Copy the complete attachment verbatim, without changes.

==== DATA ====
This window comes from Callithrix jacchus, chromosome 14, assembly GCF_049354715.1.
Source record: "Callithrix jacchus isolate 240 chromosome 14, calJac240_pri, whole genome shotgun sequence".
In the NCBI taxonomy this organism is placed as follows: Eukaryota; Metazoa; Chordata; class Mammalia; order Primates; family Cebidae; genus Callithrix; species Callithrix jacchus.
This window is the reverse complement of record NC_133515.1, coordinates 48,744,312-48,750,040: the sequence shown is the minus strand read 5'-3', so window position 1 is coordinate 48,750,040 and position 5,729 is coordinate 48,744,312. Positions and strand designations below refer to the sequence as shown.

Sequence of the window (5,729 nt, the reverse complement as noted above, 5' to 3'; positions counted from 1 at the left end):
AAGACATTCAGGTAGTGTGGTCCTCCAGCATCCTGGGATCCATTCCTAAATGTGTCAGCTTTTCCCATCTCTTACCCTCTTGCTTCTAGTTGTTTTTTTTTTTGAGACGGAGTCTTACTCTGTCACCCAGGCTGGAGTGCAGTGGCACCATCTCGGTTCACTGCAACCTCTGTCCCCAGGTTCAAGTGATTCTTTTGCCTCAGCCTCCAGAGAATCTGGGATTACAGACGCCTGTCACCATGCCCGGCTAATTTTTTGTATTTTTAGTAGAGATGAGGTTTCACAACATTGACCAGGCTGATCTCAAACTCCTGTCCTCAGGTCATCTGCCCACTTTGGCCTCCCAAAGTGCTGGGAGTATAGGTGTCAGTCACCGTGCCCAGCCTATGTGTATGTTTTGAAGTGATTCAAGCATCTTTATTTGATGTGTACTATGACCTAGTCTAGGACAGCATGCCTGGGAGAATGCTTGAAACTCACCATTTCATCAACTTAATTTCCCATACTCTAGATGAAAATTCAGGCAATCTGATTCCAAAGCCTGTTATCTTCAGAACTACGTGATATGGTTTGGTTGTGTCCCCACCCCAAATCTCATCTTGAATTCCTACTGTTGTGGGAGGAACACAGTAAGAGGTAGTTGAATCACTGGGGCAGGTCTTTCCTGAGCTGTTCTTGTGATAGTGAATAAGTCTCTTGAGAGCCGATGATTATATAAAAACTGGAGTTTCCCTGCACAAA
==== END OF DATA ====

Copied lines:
This window comes from Callithrix jacchus, chromosome 14, assembly GCF_049354715.1.
Source record: "Callithrix jacchus isolate 240 chromosome 14, calJac240_pri, whole genome shotgun sequence".
In the NCBI taxonomy this organism is placed as follows: Eukaryota; Metazoa; Chordata; class Mammalia; order Primates; family Cebidae; genus Callithrix; species Callithrix jacchus.
This window is the reverse complement of record NC_133515.1, coordinates 48,744,312-48,750,040: the sequence shown is the minus strand read 5'-3', so window position 1 is coordinate 48,750,040 and position 5,729 is coordinate 48,744,312. Positions and strand designations below refer to the sequence as shown.

Sequence of the window (5,729 nt, the reverse complement as noted above, 5' to 3'; positions counted from 1 at the left end):
AAGACATTCAGGTAGTGTGGTCCTCCAGCATCCTGGGATCCATTCCTAAATGTGTCAGCTTTTCCCATCTCTTACCCTCTTGCTTCTAGTTGTTTTTTTTTTTGAGACGGAGTCTTACTCTGTCACCCAGGCTGGAGTGCAGTGGCACCATCTCGGTTCACTGCAACCTCTGTCCCCAGGTTCAAGTGATTCTTTTGCCTCAGCCTCCAGAGAATCTGGGATTACAGACGCCTGTCACCATGCCCGGCTAATTTTTTGTATTTTTAGTAGAGATGAGGTTTCACAACATTGACCAGGCTGATCTCAAACTCCTGTCCTCAGGTCATCTGCCCACTTTGGCCTCCCAAAGTGCTGGGAGTATAGGTGTCAGTCACCGTGCCCAGCCTATGTGTATGTTTTGAAGTGATTCAAGCATCTTTATTTGATGTGTACTATGACCTAGTCTAGGACAGCATGCCTGGGAGAATGCTTGAAACTCACCATTTCATCAACTTAATTTCCCATACTCTAGATGAAAATTCAGGCAATCTGATTCCAAAGCCTGTTATCTTCAGAACTACGTGATATGGTTTGGTTGTGTCCCCACCCCAAATCTCATCTTGAATTCCTACTGTTGTGGGAGGAACACAGTAAGAGGTAGTTGAATCACTGGGGCAGGTCTTTCCTGAGCTGTTCTTGTGATAGTGAATAAGTCTCTTGAGAGCCGATGATTATATAAAAACTGGAGTTTCCCTGCACAAA